Apple (NASDAQ:AAPL) will host its annual Worldwide Developers Conference (WWDC) next week, beginning with a big keynote speech at 10 a.m. PDT on the morning of June 4. This event, a five-day conference at the McEnery Convention Center in San Jose, California, focuses on developers and the changes in Apple's software that will affect their work. Apple's other big annual event typically occurs in September and focuses on the unveiling of new iPhones and Apple Watches.

Often Apple executives also take time during WWDC to update people on certain new services and products outside of smartphones and smartwatches. For example, last year Apple unveiled its HomePod smart speaker, the iPad Pro 10.5, updates to the MacBook line, updates to the iMac line, and an all-new iMac Pro.

If you attend or tune in to the conference starting Monday, here are three things to look for.

Apple CEO Tim Cook walks across the stage at WWDC 2017

Apple CEO Tim Cook on stage during WWDC 2017. Image source: Apple.

1. New software: iOS 12, MacOS, and WatchOS 5

Apple's upcoming releases of iOS and MacOS are usually front and center at the WWDC. After the conference, Apple will typically release beta versions for developers to start looking at so they can prepare for the software's wide release later in the year.

This year's software updates are expected to focus more on perfecting certain old features rather than releasing all-new features. However, one exciting thing is that Apple may finally start letting developers control the near-field communication (NFC) chip inside the iPhone for uses outside of Apple Pay, according to a recent report from The Information. This could be huge for developers, who could use it to make public-transit payments or to unlock smart locks, CNBC reports.

Apple is expected to announce improvements on its ARKit software, such as allowing for multiplayer mode in augmented reality games. The 3D shapes on this year's WWDC invitation were a clever hint that Apple was hoping to give ARKit some special attention this year.

As for WatchOS 5, Apple is expected to push its Apple Watches more into the realm of health and fitness trackers. This could be done by adding more activities for them to track, like yoga. Apple might also announce some sleep-tracking features, considering it purchased sleep-tracking hardware company Beddit in May 2017.

2. Updates on Siri improvements

It's no secret that Siri's capabilities have fallen noticeably behind those of Google Assistant, from Alphabet's Google, and the Alexa voice assistant, from Amazon. At this point, the lag has become the elephant in the room, and Apple is under pressure to address how it will remedy the issue.

Siri has a harder time understanding and following commands, or answering follow-up questions, than Alexa or Google Assistant. Siri is also more limited in terms of the third-party apps that it can work with.

For example, Apple's HomePod doesn't work well with Spotify. If you want to use voice commands to ask the HomePod to play music, you must have a $9.99-per-month Apple Music subscription. Otherwise, you can use AirPlay to manually stream Spotify from an Apple device to the HomePod, but then you might as well have a normal Bluetooth speaker rather than a smart speaker. This is important because Spotify has over 75 million paying subscribers who are currently better off using an Amazon Echo or Google Home, both of which work seamlessly with third-party apps.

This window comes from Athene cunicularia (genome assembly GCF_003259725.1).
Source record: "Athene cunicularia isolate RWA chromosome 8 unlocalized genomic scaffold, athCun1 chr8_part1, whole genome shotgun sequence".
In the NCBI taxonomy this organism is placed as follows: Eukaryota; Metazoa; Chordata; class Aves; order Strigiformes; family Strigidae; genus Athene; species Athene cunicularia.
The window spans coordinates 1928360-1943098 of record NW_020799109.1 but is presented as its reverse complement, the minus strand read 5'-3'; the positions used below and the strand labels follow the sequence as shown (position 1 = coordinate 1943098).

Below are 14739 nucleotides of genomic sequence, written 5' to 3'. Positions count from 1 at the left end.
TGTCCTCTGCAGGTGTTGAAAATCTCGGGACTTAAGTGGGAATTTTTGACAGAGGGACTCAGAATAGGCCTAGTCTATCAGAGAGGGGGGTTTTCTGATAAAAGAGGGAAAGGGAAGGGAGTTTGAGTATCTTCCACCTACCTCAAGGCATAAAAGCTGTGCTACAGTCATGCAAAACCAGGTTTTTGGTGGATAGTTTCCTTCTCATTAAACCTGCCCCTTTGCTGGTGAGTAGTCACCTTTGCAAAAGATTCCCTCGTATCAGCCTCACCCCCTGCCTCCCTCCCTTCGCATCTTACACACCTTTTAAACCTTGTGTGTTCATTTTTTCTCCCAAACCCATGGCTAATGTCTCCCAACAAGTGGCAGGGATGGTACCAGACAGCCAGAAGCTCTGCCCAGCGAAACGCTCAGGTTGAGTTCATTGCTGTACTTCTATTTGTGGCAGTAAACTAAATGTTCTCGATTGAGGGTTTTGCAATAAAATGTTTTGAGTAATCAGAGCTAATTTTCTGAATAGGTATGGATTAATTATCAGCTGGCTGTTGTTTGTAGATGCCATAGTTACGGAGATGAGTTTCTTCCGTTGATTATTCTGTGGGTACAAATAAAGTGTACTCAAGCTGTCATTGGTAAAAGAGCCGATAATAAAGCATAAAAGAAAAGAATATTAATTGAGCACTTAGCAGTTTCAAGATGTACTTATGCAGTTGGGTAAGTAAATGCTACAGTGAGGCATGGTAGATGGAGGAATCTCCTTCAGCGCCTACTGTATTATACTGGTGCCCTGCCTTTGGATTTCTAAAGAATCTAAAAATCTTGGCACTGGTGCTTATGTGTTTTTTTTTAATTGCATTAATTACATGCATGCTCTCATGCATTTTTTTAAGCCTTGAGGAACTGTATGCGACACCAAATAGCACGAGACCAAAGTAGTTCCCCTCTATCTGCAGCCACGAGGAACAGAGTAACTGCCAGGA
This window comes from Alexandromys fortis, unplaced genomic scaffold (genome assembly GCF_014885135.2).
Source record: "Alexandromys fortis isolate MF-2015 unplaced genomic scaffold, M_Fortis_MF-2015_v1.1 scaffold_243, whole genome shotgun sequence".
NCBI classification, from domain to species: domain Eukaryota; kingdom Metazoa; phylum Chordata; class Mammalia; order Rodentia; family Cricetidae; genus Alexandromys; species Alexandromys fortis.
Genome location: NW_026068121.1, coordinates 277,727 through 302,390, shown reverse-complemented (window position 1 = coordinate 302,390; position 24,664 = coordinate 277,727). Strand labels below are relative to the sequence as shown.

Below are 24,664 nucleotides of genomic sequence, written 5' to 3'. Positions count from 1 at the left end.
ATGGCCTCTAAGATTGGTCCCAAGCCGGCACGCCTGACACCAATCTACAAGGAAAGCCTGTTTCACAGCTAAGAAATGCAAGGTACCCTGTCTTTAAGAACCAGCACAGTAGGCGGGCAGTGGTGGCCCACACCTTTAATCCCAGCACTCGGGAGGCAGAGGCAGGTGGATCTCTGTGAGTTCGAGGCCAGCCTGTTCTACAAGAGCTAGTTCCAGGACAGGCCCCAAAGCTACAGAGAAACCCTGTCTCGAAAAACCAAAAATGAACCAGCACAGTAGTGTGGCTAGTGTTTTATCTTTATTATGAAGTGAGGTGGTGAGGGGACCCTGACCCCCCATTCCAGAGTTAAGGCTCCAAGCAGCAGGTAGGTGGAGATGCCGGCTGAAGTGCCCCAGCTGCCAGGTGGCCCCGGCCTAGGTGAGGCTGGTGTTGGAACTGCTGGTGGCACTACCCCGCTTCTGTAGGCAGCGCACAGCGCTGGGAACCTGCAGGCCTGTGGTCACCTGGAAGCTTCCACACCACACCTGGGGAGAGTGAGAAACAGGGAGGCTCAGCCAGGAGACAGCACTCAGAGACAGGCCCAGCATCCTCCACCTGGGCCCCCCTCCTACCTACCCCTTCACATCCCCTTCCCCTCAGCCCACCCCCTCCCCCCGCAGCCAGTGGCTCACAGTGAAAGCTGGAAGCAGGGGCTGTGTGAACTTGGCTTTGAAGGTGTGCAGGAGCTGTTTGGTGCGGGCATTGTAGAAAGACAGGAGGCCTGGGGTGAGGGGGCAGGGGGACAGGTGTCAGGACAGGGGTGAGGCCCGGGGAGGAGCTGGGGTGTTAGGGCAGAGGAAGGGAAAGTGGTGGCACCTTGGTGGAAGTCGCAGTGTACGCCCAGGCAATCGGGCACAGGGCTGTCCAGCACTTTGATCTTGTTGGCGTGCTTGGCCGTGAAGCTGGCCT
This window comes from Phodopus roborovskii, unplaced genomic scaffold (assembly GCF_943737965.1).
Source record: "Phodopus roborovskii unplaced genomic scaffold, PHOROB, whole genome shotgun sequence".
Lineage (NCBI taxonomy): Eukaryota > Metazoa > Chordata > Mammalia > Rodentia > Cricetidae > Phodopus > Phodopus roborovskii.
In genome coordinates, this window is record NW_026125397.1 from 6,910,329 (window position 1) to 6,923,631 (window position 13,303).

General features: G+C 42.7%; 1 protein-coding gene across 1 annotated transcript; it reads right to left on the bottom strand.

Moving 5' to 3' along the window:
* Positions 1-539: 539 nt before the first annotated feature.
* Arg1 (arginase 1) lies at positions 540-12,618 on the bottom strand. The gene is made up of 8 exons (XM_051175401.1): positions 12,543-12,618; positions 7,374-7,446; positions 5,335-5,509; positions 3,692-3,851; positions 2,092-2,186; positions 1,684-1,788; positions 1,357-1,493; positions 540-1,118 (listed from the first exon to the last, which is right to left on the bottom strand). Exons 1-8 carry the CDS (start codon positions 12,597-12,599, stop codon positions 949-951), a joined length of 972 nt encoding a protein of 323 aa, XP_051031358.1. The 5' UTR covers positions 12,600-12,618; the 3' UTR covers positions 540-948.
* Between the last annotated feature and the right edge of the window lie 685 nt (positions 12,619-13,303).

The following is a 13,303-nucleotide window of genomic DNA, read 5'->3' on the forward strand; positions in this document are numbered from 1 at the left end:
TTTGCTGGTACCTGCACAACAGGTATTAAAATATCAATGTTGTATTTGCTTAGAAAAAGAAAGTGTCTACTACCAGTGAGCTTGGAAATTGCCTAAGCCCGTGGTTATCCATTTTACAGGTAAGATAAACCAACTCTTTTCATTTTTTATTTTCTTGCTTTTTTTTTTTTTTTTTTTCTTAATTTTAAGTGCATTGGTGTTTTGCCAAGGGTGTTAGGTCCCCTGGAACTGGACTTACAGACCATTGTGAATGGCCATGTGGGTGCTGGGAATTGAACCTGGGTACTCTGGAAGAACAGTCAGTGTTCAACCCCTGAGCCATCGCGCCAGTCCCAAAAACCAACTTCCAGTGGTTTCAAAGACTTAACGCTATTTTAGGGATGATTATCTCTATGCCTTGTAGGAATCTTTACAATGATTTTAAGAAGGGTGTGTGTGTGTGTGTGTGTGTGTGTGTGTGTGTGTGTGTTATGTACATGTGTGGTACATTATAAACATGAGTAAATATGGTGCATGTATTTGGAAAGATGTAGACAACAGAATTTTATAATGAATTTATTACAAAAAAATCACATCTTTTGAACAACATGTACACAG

Apple gave a sign that it was taking the criticism of Siri seriously in April when it hired John Giannandrea, former head of artificial intelligence at Google, to run its own machine-learning and AI efforts. It's also been beefing up Siri's team, considering that 161 of Apple's open job descriptions in late March contained the word "Siri." So developers will be looking for Apple to speak on any improvements it has already made or is in the process of making to Siri.

3. New product announcements

While WWDC is focused on software, Apple tends to slip in some hardware announcements too. The big iPhone-unveiling event won't come until September, but Apple has plenty of other products it could provide some information about.

This year, the MacBook Pro could get another update. Some likely updates include the use of Intel's eighth-generation Core processors and a fix for the frustrating butterfly-style keys. The MacBook Air is also long overdue for an update, but most experts don't expect it to be ready until later in the year.

Apple is also under pressure to talk about its promised release of AirPower, a wireless charging mat that it first announced last fall along with the new range of iPhone models. The mat will let users wirelessly charge the Apple Watch, an iPhone, and a pair of AirPods at the same time.

A tradition has also been developing for Apple to announce one product that's a bit unexpected. Last year, that was the HomePod; another year it was Apple Music. This year, it could be a less expensive HomePod, which would be significant considering the original device is a whopping $349. It could also be an updated iPhone SE, although that might make more sense to announce in September. In any case, most developers will be hoping the tech giant has a little surprise in store for them, and Apple hates to disappoint.

John Mackey, CEO of Whole Foods Market, an Amazon subsidiary, is a member of The Motley Fool’s board of directors. Suzanne Frey, an executive at Alphabet, is a member of The Motley Fool’s board of directors. Natalie Walters has no position in any of the stocks mentioned. The Motley Fool owns shares of and recommends GOOGL, GOOG, AMZN, and Apple. The Motley Fool has the following options: long January 2020 $150 calls on Apple and short January 2020 $155 calls on Apple. The Motley Fool has a disclosure policy.